He credited the “great compromise,” a psychological pact between the North and South, that developed during the 20th century.
“It consists of Southerners admitting freely that it’s probably best that the Union wasn’t divided, and the North admits rather freely that the South fought bravely for a cause in which it believed. That is a great compromise and we live with that and that works for us. We are now able to look at the war with some coolness, which we couldn’t do before now.”
Anyone who has read into that terrible war would have to be a pea-wit to fail to recognize the enormous courage and integrity of many men who fought for the Confederacy.
Their cause was terrible, I believe as a Northerner. Slavery was, as Lincoln put it in the Second Inaugural, a national sin. I believe that it was crucial to humanity that this country be saved, as the “last best hope of earth.”
But I also share Lincoln’s belief that perpetual hatred is neither a helpful or fitting response to the immense tragedy of slavery and of that war. I believe we should set aside malice and treat each other with charity, as fellow Americans. I believe historians should make a genuine effort to understand people in the past, not just label and dismiss them.
Marxist ideology operates a toggle switch: our side and their side. We cannot live in peace together. Those deemed to be in the wrong must be hated, smeared, threatened, fired, silenced, and eventually killed. Conformity is required. Slogans must replace nuanced thought and historical facts. Emotions must be exploited to foment revolutionary change. Books, statues, and other cultural artifacts must be destroyed in service to ideological and moral purity, as the party defines it — though the definition constantly changes.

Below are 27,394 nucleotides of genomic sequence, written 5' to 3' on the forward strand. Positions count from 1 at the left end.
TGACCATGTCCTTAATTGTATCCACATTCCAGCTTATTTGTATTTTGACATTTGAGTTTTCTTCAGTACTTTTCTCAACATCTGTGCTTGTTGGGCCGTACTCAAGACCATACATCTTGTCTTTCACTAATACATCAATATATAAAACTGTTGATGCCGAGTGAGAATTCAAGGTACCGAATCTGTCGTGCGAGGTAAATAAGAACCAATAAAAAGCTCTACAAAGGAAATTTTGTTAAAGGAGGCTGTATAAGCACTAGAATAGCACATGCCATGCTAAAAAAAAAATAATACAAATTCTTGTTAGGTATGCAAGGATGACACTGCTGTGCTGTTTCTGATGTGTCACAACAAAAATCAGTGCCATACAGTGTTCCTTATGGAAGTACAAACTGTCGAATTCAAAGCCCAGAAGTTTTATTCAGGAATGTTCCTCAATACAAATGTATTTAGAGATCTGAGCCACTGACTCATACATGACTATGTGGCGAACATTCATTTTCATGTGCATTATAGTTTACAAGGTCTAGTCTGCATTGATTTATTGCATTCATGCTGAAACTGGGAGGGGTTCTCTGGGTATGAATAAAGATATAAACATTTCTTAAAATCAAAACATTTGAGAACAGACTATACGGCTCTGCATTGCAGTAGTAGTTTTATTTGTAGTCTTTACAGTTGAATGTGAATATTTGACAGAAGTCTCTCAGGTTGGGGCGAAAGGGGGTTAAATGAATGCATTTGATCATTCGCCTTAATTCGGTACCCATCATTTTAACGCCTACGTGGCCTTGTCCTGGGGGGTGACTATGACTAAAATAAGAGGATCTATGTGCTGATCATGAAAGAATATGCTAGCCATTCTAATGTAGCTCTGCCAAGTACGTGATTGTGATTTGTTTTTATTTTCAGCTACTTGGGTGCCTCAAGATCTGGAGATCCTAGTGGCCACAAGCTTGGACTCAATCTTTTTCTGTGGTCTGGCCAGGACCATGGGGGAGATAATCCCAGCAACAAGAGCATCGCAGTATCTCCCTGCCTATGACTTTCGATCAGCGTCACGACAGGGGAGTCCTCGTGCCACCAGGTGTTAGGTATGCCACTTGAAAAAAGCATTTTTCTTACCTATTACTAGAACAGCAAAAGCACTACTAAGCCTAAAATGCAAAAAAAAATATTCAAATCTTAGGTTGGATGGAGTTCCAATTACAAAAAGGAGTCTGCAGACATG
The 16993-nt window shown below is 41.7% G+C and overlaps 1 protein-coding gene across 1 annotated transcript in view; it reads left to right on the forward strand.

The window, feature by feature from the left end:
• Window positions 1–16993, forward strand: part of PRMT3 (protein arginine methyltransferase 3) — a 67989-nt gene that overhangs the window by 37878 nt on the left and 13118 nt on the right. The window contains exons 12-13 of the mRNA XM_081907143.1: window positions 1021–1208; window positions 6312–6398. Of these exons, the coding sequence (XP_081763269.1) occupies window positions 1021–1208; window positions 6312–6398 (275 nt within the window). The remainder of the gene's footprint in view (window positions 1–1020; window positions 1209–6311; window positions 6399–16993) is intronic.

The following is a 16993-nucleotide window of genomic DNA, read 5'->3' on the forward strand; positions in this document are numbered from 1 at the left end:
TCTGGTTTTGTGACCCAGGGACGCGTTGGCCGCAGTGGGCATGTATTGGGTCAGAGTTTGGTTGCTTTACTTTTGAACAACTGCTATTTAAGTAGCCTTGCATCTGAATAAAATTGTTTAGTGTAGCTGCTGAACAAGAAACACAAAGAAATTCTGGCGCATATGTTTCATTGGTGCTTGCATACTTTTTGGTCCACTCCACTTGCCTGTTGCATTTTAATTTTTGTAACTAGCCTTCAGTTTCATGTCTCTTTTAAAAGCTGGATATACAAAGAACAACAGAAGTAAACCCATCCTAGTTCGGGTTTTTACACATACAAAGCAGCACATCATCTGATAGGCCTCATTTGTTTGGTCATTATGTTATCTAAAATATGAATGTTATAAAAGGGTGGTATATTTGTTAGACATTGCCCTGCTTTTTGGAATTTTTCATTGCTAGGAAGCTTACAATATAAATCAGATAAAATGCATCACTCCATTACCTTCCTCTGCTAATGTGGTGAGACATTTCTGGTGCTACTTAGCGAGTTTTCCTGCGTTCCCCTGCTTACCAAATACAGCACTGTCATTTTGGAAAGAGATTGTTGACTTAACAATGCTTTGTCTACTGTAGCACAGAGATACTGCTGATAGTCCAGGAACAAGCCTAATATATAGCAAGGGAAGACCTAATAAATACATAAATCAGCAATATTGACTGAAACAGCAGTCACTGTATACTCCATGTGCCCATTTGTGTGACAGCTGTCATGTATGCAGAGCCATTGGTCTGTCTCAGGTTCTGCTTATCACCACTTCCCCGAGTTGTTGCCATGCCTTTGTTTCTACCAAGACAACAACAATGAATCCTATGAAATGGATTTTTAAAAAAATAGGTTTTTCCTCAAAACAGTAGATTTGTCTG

Our media, academia and, increasingly, corporate offices are now filled with people who seem to believe their sense of moral superiority justifies censorship or cruelty against those they deem morally inferior. Now the targets include Americans who argue against racial animosity and mob violence.
American freedom was founded on a different perspective, one drawn from Judeo-Christian values. That view holds that every human being is of immense value, though deeply flawed and prone to sin. That no party or government is perfect. That we seek the truth, always elusive, by permitting each other to speak freely, without punishment. That limits on political power are essential to promote justice for all and the safety of every individual. That freedom to think and act for oneself is better than enslavement to any ideology. That people should be judged as individuals. That we best settle our political differences nonviolently, through elections, whose results we accept out of respect for the people and our system of self-government. That love — a genuine effort to work together and respect each other — is better than fostering never-ending, 24/7 hatred and destruction of anyone who opposes one’s infallible political aims.
Though Lincoln was not a churchgoer, he revered the wisdom and beauty of the Bible. He was speaking to a country, North and South, that overwhelmingly embraced the Christian faith.
I think the message of his 155-year-old Second Inaugural is one that could yet greatly serve this sad and divided nation.
(Read Edward Achorn’s books about American history.)